Apple shipped CD bundles in cardboard envelope packages in 2001. Since each computer required a different number of CDs, various envelope sizes were used to accommodate the number of CDs. A white envelope with a graphite Apple logo was used in this software bundle example.

Apple CD media (2000)

My collection of Apple CD and DVD media includes operating systems, applications, software collections that shipped with devices, promotional media, diagnostic tools, and educational content. In general, Apple-branded CD or DVD examples in original packaging have been presented separately, while single discs or collections of discs are presented chronologically.

Apple CDs from 2000 include:

  • iMac Software Restore (SSW version 9.0.3, 691-2524-A, 2000)
  • Software Bundle (600-9396-A, iMac Media, 2000)
  • iMac Software Restore 1 of 4 (Mac OS versions 9.2, 10.0.4; CD version 1.0; 691-3177-A; 2000)
  • iMac Applications (CD version 1.3, 691-3195-A, 2000)
  • Software Bundle (600-7881-A, 2000)
  • Software Bundle (600-9194, Power Mac G4 Media, 2000)
  • Software Bundle (600-8137A, 2000)
  • iMac Software Restore (SSW version 9.0.4, CD version 1.1, 691-2704-A, 2000)
  • iMac Software Install (SSW version 9.0.4, CD version 1.1, 691-2703-A, 2000)
  • Software Bundle (600-7837A, 2000)
  • iBook Software Restore (SSW version 9.0.4, 691-2633-A, 2000)
  • iMovie 2 (Version 2.0, Z691-2515-A, 2000)
  • iMovie 2 (Version 2.0.1, Z691-2764-B, 2000)
  • AppleWorks 6 For Mac OS (Version 6.0, Z691-2344-A, 2000)
  • Mac OS 9 (Version 9.1, 691-2746-A, 2000)

Apple shipped CD bundles in cardboard envelope packages in 2000. Since each computer required a different number of CDs, various envelope sizes were used to accommodate the number of CDs. At least two different envelope designs were used in 2000: a white envelope with a graphite Apple logo and a blue/gray envelope with a white Apple logo.

PowerBook 5300cs (1995)

The Macintosh PowerBook 5300c/100 used a 100 MHz processor (PowerPC 603e), shipped with 8 MB or 16 MB of RAM, and included a 500 MB or 750 MB hard drive. The “cs” in the name indicated that its 10.4-inch color display displayed 8-bit color on its 640×480 display.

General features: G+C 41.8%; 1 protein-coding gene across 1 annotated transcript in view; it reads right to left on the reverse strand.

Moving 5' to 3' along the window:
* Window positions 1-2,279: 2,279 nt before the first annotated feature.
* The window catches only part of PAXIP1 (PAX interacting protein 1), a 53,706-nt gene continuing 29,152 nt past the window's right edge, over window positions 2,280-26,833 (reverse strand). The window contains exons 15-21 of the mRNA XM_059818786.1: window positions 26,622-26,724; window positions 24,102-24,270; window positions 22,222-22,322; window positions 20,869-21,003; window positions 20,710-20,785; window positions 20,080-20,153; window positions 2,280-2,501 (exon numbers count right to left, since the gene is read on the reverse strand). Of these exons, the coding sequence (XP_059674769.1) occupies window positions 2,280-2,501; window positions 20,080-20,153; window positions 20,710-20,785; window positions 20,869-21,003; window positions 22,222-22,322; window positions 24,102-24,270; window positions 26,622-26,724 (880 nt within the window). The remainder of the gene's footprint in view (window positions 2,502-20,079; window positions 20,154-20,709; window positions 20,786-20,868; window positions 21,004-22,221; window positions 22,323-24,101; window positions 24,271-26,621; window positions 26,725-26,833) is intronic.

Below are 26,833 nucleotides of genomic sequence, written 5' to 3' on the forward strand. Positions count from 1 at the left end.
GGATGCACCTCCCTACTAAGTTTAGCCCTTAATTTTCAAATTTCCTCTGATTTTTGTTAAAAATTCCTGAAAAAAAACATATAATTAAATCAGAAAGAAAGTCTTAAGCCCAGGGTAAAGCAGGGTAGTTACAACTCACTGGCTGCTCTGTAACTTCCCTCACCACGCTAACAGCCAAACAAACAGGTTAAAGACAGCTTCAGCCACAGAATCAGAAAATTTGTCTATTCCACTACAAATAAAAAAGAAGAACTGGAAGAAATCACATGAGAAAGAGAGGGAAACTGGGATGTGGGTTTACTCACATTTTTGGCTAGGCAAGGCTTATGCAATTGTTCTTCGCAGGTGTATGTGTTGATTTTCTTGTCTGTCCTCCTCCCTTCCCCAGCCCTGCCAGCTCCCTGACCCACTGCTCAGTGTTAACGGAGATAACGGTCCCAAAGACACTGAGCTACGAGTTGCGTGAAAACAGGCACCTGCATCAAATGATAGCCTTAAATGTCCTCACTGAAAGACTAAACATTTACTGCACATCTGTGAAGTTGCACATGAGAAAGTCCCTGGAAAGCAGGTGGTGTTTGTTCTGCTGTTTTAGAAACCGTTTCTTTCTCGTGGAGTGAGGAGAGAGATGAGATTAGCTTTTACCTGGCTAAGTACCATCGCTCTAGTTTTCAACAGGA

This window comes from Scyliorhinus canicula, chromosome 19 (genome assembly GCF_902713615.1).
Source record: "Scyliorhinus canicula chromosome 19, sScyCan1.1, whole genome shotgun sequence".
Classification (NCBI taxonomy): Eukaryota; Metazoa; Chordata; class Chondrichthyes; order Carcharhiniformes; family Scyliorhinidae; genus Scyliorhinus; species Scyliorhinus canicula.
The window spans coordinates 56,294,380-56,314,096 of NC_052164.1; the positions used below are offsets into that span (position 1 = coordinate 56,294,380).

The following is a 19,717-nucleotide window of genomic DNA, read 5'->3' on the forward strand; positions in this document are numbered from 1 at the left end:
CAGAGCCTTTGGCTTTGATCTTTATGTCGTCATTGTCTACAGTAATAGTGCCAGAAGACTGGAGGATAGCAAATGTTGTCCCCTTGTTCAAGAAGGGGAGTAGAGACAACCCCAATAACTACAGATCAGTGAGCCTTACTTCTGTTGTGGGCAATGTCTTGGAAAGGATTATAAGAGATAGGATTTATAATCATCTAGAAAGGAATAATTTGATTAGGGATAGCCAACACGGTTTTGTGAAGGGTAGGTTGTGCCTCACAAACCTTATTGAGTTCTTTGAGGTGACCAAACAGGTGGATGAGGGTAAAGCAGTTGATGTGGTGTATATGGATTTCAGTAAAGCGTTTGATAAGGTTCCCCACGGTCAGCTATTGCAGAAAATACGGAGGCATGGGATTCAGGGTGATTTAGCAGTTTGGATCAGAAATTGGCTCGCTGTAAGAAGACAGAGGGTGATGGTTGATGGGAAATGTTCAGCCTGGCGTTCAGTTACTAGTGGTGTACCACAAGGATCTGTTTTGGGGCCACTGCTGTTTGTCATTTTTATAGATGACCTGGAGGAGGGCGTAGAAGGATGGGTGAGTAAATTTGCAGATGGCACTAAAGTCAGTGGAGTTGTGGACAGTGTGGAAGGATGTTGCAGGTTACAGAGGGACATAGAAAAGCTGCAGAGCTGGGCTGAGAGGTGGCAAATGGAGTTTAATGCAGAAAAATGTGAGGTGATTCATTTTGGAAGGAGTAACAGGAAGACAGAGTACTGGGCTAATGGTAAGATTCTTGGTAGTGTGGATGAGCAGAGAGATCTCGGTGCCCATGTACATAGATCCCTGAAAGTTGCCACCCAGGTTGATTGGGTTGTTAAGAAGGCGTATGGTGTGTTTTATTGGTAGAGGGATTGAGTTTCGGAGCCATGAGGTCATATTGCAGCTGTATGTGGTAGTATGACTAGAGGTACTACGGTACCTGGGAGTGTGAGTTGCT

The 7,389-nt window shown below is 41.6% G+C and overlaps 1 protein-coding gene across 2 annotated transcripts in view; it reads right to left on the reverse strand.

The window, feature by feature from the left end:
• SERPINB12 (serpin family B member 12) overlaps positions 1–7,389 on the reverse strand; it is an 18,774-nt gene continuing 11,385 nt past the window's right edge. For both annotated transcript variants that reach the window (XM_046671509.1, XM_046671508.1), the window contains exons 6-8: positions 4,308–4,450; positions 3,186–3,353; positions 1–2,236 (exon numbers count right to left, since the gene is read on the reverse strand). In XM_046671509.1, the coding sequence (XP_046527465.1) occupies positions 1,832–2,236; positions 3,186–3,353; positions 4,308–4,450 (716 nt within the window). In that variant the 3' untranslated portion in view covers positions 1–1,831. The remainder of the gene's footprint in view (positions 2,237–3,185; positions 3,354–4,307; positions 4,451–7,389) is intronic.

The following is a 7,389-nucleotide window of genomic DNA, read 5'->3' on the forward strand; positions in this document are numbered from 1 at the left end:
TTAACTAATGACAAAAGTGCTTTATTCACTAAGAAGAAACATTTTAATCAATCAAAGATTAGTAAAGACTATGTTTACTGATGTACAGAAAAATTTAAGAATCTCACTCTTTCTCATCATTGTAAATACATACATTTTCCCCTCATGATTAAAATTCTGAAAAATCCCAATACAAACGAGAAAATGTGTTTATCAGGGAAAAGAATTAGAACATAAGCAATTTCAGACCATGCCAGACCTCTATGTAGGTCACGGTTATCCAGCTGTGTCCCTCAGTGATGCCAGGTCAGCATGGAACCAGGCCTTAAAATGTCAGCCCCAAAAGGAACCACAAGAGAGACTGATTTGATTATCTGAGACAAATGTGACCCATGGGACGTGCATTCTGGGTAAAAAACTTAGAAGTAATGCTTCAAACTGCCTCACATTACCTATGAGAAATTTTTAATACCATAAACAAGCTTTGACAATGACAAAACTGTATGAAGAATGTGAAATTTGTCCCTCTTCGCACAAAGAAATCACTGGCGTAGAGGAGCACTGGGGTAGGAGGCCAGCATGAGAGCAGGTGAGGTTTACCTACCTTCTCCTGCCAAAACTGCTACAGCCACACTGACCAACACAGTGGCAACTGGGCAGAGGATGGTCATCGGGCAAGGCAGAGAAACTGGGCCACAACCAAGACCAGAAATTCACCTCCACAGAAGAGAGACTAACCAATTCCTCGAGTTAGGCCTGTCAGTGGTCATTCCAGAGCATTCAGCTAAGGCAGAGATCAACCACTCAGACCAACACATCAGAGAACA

This was among the first Apple laptop series to use “hot swappable” drive bays (along with the PowerBook 190 from the same year), meaning that users could remove and replace the internal drives without restarting the computer.

This laptop shipped with Macintosh System 7.5.2 and could run operating systems up to Mac OS 9.1. The PowerBook 5300cs weighed 6.2 pounds.

Because this laptop was designed to be as small as possible at the time, it had insufficient internal space for an internal CD-ROM drive. Its design also replaced the rotating back feet of previous PowerBook models with spring-loaded feet that pop out to elevate the angle of the laptop. The case also used a darker shade of grey (almost black) than its predecessors.

PowerBook 5300 computers were infamous at the time for shipping with a few quality problems. Notably, the internal battery on two early models reportedly overheated and burst into flames, a design flaw that Apple corrected by switching from lithium ion to nickel metal hydride batteries. Apple reported that only a few hundred laptops shipped with the early battery and a free replacement was offered. Some users also experienced problems with the display hinges cracking over time and the internal connector ribbons wearing out, leading to screen failure (the screen would show vertical lines or go completely black).

The PowerBook 3400 replaced the 5300 and some of the 5300-series hot-swappable drive bay modules could be used with newer 3400 PowerBooks.

Source: EveryMac, Wikipedia

PowerBook 5300c/100 (1995)

The Macintosh PowerBook 5300c/100 shipped with a 100 MHz processor (PowerPC 603e), 8 MB or 16 MB of RAM, and included a 500 MB or 750 MB hard drive. The “c” in the name indicated its 10.4-inch color active-matrix display (640×480) that allowed 16-bit color on its display or an external monitor.

This was among the first Apple laptop series to use “hot swappable” drive bays (along with the PowerBook 190 that shipped the same year with a similar design), meaning that users could remove and replace the internal drives without restarting the computer.

This laptop shipped with Macintosh System 7.5.2 and could run operating systems up to Mac OS 9.1. The PowerBook 5300c weighed 6.2 pounds.

Because this laptop was designed to be as small as possible at the time, it had insufficient internal space for an internal CD-ROM drive. Its design also replaced the rotating back feet of previous PowerBook models with spring-loaded feet that pop out to elevate the angle of the laptop. The case also used a darker shade of grey than its predecessors (almost black).

PowerBook 5300 computers were infamous at the time for shipping with a few quality problems. Notably, the internal battery on two early models reportedly overheated and burst into flames, a design flaw that Apple corrected by switching from lithium ion to nickel metal hydride batteries. Apple reported that only a few hundred laptops shipped with the early battery and a free replacement was offered. Some users also experienced problems with the display hinges cracking over time and the internal connector ribbons wearing out leading to screen failure (the screen would show vertical lines or go completely black).

The PowerBook 3400 replaced the 5300 and some of the 5300-series hot-swappable drive bay modules could be used with newer 3400 PowerBooks.

Source: EveryMac, Wikipedia